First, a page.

Plant of the Week
Live-forever (Dudleya cymosa ssp. cymosa)
By Forest Jay Gauna
Live-forever is a member of the Stonecrop Family (Crassulaceae), which provides thousands of succulent plant enthusiasts with friendly, fleshy, spineless-leaved plants to grow. The family lent its name to Crassulacean Acid Metabolism (CAM), a process often used by succulent desert plants to conserve water for themselves. Plants use energy from the Sun to form sugars out of carbon dioxide in the process called photosynthesis. In order to obtain the carbon dioxide, plants have little pores in their leaves called stomata, which can be opened and closed; a certain amount of water vapour escapes as the plant is taking in CO2. In dry places, this can be a real problem for plants: the water will leave the plant very fast because the air outside of the leaf is so dry, and the plant will have less water at its disposal to replace the water lost. The plant could close its stomata, but then it would have no carbon dioxide with which to grow. The solution of many succulents is to close their stomata during the day and open them at night, when it is cooler and less water will escape. The plant then takes in CO2, converts it into a storable acid, and waits for daylight, when it will convert the acid back to CO2 and carry out photosynthesis while the stomata are closed. This allows succulents to retain their water with great efficiency.
Aside from its ethnobotanic use to plant physiology professors, the written ethnobotanic records of this nation are scant with references to this species, or even the genus: some live-forever leaves were eaten for food or prepared as medicine, but it was more than likely regarded as a curiosity than a plant of great utilitarian promise. The genus was named for a 19th century California botanist. The species is called cymosa because it has inflorescences in cymes.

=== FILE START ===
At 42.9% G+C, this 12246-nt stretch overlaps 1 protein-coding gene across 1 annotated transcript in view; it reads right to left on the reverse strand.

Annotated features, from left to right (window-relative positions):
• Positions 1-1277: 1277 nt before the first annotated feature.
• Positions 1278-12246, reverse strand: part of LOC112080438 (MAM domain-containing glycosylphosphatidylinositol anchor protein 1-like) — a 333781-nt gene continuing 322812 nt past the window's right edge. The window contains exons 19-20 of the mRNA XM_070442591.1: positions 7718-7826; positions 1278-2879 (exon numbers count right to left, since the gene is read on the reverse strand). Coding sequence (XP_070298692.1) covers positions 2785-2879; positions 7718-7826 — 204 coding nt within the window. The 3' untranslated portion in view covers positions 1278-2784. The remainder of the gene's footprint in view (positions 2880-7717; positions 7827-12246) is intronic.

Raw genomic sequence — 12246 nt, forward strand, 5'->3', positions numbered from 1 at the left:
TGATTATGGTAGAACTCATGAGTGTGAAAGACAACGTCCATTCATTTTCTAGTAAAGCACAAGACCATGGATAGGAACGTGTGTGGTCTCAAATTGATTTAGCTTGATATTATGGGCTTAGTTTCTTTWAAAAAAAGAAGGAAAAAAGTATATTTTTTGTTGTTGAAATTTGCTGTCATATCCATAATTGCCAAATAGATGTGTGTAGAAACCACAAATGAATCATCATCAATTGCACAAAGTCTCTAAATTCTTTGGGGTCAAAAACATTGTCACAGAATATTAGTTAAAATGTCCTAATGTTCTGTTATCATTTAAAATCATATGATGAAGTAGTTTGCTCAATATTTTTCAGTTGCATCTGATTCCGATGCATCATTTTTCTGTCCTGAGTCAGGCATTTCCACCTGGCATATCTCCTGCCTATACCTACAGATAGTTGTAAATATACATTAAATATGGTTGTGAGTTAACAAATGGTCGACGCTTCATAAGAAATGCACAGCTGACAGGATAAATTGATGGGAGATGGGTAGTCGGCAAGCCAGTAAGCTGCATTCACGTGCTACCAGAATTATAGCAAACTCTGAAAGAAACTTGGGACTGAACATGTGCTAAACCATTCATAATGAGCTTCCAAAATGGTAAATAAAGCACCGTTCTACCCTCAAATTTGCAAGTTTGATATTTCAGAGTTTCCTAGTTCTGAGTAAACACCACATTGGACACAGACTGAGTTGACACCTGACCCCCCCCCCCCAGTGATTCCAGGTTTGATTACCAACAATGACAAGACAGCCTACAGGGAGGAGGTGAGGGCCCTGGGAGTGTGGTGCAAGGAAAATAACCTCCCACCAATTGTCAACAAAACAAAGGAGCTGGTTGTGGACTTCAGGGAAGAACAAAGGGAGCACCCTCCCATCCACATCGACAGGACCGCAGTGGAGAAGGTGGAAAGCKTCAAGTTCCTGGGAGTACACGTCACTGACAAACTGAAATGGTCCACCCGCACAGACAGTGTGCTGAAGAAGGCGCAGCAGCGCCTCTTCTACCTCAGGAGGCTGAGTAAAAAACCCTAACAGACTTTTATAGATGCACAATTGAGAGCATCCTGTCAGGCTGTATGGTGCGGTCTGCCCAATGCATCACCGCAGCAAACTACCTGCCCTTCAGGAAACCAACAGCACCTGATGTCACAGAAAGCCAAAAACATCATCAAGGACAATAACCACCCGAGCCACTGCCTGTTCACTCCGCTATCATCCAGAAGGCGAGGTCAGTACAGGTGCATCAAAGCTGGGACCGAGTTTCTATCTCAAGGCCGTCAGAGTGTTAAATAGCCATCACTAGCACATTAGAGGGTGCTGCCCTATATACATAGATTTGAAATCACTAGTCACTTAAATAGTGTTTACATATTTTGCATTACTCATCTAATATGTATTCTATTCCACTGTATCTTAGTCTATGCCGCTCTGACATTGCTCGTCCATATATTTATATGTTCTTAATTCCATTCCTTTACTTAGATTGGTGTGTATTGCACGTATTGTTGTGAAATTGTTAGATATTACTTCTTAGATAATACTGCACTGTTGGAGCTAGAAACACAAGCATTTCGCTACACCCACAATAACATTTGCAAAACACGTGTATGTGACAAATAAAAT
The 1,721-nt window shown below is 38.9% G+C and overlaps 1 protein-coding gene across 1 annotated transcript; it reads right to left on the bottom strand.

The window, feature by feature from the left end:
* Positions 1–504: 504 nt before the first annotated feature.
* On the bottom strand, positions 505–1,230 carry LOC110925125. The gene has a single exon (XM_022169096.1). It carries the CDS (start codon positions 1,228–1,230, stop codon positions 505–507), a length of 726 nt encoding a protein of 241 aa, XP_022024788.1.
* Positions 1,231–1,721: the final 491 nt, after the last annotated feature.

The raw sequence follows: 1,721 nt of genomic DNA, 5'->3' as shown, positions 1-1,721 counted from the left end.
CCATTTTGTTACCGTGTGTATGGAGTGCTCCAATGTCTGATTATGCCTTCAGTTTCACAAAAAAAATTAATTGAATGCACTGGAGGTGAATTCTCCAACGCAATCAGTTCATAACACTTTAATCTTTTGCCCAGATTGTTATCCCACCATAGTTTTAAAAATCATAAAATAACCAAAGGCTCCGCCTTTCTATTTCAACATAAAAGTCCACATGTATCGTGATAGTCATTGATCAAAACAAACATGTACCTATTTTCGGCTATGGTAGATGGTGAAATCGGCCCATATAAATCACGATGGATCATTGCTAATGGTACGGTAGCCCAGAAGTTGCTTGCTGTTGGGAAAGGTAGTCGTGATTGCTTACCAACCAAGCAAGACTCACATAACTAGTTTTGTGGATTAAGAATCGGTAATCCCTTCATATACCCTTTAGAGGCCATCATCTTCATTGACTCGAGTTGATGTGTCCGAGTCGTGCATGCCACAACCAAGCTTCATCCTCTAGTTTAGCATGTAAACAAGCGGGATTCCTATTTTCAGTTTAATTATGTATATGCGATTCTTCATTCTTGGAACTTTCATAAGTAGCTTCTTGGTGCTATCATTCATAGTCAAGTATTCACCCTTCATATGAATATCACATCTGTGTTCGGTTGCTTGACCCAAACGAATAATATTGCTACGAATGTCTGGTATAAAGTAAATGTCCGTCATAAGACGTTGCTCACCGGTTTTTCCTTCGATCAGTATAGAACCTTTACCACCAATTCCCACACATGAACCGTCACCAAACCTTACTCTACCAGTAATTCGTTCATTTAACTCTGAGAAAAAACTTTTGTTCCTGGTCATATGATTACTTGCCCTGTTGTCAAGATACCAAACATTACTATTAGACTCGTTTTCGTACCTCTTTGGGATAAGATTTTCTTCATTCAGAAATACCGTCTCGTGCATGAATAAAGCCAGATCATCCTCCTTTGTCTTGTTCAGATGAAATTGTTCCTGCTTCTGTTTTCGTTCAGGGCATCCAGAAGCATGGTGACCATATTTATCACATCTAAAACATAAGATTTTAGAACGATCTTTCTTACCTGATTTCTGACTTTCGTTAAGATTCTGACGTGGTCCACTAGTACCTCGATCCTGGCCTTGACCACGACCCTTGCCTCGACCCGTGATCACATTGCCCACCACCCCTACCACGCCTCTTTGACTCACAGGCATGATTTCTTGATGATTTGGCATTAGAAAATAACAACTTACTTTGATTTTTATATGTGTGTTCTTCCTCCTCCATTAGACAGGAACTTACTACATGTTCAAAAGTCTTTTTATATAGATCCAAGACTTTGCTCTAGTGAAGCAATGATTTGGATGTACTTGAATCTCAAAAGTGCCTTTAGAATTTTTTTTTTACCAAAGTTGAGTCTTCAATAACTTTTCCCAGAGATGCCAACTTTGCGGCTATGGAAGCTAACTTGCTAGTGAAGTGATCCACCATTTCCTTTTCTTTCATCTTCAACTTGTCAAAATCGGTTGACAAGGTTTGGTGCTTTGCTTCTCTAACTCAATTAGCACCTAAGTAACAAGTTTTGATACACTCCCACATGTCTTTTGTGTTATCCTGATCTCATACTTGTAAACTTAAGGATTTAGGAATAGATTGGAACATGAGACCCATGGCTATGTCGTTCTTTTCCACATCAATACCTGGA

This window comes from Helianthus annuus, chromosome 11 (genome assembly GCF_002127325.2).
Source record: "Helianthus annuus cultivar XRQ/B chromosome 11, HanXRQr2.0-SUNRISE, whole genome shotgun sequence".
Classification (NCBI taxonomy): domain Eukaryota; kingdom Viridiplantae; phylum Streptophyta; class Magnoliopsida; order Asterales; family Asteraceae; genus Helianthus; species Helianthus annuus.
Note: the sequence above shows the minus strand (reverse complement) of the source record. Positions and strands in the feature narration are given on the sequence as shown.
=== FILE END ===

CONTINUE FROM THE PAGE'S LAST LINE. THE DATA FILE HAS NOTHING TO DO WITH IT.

D. cymosa ssp. cymosa grows in California and southwestern Oregon, from a few hundred to about 9,000 feet in elevation; it likes rocky areas, in cliffs and mountains. It does best in semi-arid places. The leaves are classic Crassulaceae leaves: greyish-green, thick and fleshy; this species’ leaves usually come to a tip or point. The plant remains a squat rosette of leaves until it flowers, at which time it sends up from the centre a bright red inflorescence stem, bearing flowers in cymes. The petals are vivid yellow on the inside, and yellowish to reddish on the outside; the flowers are exceptionally beautiful and bright. At first glance, the flowers (and indeed the entire plant) can appear made of plastic, because of their waxy sheen; the thick waxy cuticle is yet another means to help minimize water loss.
None of my sources indicate why it is named ‘live-forever,’ but a member of the family has grown in a pot at my family home for two decades, when it was given us as a gift. Given that many of these plants reproduce clonally, it is theoretically possible that some plants have been cloning themselves for decades, or perhaps even centuries.